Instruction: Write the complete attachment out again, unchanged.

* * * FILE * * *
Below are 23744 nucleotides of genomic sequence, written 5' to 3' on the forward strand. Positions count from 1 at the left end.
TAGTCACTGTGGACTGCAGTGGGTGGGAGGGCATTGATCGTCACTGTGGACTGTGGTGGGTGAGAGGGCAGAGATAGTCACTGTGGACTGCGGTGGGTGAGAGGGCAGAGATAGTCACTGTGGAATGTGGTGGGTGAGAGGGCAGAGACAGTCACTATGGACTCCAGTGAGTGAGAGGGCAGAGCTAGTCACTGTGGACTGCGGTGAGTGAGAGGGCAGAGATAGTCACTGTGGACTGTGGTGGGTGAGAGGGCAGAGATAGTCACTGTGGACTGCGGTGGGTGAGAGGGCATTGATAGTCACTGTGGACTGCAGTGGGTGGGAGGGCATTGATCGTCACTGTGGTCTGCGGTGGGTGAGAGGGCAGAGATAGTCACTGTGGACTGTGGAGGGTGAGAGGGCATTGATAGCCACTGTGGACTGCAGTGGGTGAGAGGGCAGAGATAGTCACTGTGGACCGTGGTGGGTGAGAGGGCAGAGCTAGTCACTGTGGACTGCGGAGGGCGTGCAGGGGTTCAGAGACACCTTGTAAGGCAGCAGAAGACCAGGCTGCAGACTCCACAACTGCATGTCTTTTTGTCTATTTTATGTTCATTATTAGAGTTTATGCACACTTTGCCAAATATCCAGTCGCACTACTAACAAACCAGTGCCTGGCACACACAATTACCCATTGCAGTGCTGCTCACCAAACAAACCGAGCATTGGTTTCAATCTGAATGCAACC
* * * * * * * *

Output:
Below are 23744 nucleotides of genomic sequence, written 5' to 3' on the forward strand. Positions count from 1 at the left end.
TAGTCACTGTGGACTGCAGTGGGTGGGAGGGCATTGATCGTCACTGTGGACTGTGGTGGGTGAGAGGGCAGAGATAGTCACTGTGGACTGCGGTGGGTGAGAGGGCAGAGATAGTCACTGTGGAATGTGGTGGGTGAGAGGGCAGAGACAGTCACTATGGACTCCAGTGAGTGAGAGGGCAGAGCTAGTCACTGTGGACTGCGGTGAGTGAGAGGGCAGAGATAGTCACTGTGGACTGTGGTGGGTGAGAGGGCAGAGATAGTCACTGTGGACTGCGGTGGGTGAGAGGGCATTGATAGTCACTGTGGACTGCAGTGGGTGGGAGGGCATTGATCGTCACTGTGGTCTGCGGTGGGTGAGAGGGCAGAGATAGTCACTGTGGACTGTGGAGGGTGAGAGGGCATTGATAGCCACTGTGGACTGCAGTGGGTGAGAGGGCAGAGATAGTCACTGTGGACCGTGGTGGGTGAGAGGGCAGAGCTAGTCACTGTGGACTGCGGAGGGCGTGCAGGGGTTCAGAGACACCTTGTAAGGCAGCAGAAGACCAGGCTGCAGACTCCACAACTGCATGTCTTTTTGTCTATTTTATGTTCATTATTAGAGTTTATGCACACTTTGCCAAATATCCAGTCGCACTACTAACAAACCAGTGCCTGGCACACACAATTACCCATTGCAGTGCTGCTCACCAAACAAACCGAGCATTGGTTTCAATCTGAATGCAACC